202932 Competing Conceptualizations of Fresh Water Commons Discourse

Monday, November 9, 2009

Kyle Ross Mitchell, PhD candidate , Department of Geography and Sociology, University of Strathclyde, Glasgow, Scotland
Historically the term commons has been used to refer to collective rights to common land. Recently, the definition of the commons has been extended to include collective rights to things or institutional benefits other than simply rights to natural resources. The concept of the commons has come to include, then, collective resources and institutions such as water services, healthcare and education. In this era of economic globalisation, however, these and many other collective resources/institutions have come into question as they are increasingly exposed to the neo-liberal processes that contest collective rights. This contestation threatens the property relations that define resources/institutions that were hitherto considered a part of the commons. Specifically, this paper looks at not only the history of the commons, but also the history of the fresh water commons discourse and its competing uses. The paper will categorize the competing conceptualizations of the fresh water commons in an effort to draw upon the inconsistencies and contradictions that make up the mainstream commons discourse (e.g. resistance movements ‘reclaiming the commons' at one end of the spectrum and capitalist institutions, including corporations and supranational governing bodies, purporting to improve the quality of the commons on the other end). Ultimately, this paper will argue that the inconsistencies and contradictions that make up the mainstream commons discourse obscure the paradox that is the genuine existence of the commons within liberal democracies. Furthermore, the perpetuation of this mainstream commons discourse stifles genuine conceptualization and realization of the commons outside of the liberal democratic framework.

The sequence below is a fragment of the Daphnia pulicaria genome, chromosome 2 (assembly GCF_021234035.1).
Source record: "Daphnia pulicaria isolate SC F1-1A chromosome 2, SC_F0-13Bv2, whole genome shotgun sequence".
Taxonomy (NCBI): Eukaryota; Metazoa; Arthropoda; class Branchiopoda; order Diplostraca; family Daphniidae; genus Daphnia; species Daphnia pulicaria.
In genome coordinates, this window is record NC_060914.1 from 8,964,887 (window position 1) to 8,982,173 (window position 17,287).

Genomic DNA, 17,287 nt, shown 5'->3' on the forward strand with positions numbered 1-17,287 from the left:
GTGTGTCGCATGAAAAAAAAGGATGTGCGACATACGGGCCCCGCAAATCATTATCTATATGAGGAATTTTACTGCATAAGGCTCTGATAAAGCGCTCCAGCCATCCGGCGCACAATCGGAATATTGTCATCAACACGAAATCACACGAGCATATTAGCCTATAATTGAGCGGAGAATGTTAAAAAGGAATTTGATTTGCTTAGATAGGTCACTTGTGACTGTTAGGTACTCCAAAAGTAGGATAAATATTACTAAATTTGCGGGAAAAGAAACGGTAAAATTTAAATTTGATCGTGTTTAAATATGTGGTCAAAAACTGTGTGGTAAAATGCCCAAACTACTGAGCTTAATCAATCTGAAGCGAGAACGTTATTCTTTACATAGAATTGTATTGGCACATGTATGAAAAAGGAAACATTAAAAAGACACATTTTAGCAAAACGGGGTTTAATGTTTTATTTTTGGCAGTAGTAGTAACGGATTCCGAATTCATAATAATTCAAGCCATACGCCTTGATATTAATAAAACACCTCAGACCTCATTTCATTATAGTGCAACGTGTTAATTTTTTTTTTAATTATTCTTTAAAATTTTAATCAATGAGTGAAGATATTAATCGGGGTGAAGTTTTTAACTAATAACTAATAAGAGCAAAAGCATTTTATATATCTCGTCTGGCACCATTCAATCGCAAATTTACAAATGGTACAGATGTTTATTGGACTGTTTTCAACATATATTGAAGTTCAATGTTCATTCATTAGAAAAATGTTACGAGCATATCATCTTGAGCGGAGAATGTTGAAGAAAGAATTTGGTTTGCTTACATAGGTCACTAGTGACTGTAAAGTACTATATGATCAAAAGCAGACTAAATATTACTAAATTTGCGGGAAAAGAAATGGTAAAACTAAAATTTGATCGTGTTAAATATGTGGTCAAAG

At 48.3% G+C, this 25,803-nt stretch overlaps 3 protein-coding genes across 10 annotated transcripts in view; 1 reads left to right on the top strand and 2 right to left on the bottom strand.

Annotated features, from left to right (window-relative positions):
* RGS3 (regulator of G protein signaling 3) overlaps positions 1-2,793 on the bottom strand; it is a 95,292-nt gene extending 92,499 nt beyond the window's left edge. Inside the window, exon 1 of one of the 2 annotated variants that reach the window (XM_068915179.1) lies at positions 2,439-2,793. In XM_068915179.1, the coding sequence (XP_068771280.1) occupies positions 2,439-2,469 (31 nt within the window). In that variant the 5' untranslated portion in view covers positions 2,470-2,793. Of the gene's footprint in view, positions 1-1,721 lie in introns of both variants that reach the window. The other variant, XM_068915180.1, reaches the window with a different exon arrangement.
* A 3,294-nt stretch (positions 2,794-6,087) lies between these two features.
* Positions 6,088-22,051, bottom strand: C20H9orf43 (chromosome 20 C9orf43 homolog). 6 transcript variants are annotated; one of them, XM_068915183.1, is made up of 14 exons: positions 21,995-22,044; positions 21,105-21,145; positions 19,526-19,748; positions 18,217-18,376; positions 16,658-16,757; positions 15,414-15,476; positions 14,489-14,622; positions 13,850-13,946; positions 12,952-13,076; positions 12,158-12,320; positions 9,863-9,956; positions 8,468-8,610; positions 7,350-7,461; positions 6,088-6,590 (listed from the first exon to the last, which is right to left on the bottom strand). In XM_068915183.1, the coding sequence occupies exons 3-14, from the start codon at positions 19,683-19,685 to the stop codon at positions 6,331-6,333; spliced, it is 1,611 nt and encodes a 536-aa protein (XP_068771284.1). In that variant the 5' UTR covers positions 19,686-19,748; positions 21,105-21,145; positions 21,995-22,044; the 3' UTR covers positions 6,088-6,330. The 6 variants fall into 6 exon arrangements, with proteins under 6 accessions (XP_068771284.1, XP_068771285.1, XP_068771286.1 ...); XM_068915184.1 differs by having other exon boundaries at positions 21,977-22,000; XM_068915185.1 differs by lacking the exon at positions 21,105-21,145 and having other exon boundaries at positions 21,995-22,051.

Learning Objectives:
1.Describe what is meant by the fresh water commons. 2.Compare and contrast the contested ideas of what the fresh water commons constitutes. 3.Formulate a comprehensive and operational definition of the fresh water commons, one that incorporates legal facilities so as to challenge and amend constitutional prerogatives related to water.

Presenting author's disclosure statement:

Qualified on the content I am responsible for because: Having completed an MA thesis entitled, "The Political Economy of Fresh Water: From the Commons to Corporate Enclosure" and undertaking research in my second year of a PhD - which is an extension of my MA thesis - I offer a significant amount of insight and an alternative perspective to issues related to water. My experience on research teams, such as the Public Interest Research Network, has taught me the value of collaborative research as well as the importance of research conducted in the public interest. In addition, along with colleagues in the Public Interest Research Network, I organized an international conference at the EU in Brussels. Also, I have taught at various levels within a university setting.
Any relevant financial relationships? No

I agree to comply with the American Public Health Association Conflict of Interest and Commercial Support Guidelines, and to disclose to the participants any off-label or experimental uses of a commercial product or service discussed in my presentation.

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